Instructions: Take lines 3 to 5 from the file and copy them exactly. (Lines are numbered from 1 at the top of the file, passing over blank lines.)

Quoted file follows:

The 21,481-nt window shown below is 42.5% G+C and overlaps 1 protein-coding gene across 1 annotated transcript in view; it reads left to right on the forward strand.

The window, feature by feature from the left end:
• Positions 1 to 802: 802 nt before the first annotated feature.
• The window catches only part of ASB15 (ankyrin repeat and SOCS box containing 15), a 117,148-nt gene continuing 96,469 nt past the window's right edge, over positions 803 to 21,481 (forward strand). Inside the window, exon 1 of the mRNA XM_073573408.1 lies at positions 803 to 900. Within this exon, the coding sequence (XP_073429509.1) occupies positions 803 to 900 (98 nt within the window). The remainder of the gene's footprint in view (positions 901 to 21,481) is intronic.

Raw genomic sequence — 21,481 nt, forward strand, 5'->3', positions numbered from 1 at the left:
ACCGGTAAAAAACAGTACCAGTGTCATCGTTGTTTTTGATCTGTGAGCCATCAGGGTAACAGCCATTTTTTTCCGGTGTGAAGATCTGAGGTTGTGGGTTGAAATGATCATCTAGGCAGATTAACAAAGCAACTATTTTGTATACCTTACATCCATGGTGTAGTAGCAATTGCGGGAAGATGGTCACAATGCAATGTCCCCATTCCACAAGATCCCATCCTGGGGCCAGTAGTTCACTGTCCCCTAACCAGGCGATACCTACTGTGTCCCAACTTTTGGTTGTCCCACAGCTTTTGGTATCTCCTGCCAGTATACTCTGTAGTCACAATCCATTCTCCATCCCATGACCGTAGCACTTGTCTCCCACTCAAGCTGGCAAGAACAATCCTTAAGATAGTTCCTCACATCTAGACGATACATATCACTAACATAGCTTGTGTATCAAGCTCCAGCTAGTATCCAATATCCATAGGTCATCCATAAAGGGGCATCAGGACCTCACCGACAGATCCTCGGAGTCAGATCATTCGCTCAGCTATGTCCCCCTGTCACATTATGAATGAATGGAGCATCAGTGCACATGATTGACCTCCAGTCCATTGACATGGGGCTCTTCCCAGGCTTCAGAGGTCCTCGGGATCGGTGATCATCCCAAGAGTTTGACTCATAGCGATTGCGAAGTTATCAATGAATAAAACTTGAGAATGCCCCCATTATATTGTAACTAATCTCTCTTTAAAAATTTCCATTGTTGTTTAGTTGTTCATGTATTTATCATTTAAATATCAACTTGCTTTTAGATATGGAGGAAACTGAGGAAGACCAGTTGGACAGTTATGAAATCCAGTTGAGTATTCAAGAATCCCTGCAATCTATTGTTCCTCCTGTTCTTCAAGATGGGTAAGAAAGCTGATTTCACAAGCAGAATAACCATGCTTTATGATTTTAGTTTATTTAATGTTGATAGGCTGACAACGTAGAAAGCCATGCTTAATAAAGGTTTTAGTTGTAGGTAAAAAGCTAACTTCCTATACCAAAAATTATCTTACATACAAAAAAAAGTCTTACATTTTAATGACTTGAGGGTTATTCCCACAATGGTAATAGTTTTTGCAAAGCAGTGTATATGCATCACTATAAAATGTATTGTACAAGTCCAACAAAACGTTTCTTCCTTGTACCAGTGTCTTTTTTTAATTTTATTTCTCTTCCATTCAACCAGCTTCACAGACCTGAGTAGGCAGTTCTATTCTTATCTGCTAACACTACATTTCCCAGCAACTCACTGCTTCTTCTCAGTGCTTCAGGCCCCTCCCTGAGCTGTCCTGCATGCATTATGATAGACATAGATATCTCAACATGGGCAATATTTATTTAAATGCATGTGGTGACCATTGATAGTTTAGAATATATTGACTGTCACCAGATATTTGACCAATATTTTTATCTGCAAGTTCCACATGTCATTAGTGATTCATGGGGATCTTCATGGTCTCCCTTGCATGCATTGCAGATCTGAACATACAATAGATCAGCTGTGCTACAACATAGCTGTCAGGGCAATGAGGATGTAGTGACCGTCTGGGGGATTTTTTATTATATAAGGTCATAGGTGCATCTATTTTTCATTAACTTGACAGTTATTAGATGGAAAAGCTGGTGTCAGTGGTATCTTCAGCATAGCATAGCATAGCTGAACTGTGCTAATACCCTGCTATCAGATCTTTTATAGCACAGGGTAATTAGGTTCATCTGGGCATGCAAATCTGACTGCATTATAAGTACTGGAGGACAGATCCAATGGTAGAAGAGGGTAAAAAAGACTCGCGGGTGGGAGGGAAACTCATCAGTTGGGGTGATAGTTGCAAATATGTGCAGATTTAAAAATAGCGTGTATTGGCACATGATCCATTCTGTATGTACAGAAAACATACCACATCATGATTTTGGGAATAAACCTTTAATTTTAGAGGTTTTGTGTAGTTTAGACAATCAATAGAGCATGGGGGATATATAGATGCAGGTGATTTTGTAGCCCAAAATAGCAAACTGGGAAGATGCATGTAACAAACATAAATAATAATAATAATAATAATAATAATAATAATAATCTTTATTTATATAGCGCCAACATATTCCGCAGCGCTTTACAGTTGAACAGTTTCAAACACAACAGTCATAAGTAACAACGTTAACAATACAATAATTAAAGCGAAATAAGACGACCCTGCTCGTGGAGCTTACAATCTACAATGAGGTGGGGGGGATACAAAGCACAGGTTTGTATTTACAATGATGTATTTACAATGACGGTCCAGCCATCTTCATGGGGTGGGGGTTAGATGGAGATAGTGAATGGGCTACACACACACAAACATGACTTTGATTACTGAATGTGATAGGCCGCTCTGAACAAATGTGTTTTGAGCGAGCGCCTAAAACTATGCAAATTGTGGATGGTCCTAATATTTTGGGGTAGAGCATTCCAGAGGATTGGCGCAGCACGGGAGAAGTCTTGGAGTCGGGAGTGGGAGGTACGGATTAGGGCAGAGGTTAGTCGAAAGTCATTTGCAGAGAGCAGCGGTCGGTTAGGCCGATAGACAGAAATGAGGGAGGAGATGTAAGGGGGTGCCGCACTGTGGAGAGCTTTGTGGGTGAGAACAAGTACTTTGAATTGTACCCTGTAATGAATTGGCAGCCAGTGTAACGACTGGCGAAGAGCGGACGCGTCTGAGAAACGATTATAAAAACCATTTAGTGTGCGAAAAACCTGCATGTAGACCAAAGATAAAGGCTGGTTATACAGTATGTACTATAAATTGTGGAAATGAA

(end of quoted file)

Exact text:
• Positions 1 to 802: 802 nt before the first annotated feature.
• The window catches only part of ASB15 (ankyrin repeat and SOCS box containing 15), a 117,148-nt gene continuing 96,469 nt past the window's right edge, over positions 803 to 21,481 (forward strand). Inside the window, exon 1 of the mRNA XM_073573408.1 lies at positions 803 to 900. Within this exon, the coding sequence (XP_073429509.1) occupies positions 803 to 900 (98 nt within the window). The remainder of the gene's footprint in view (positions 901 to 21,481) is intronic.

Raw genomic sequence — 21,481 nt, forward strand, 5'->3', positions numbered from 1 at the left: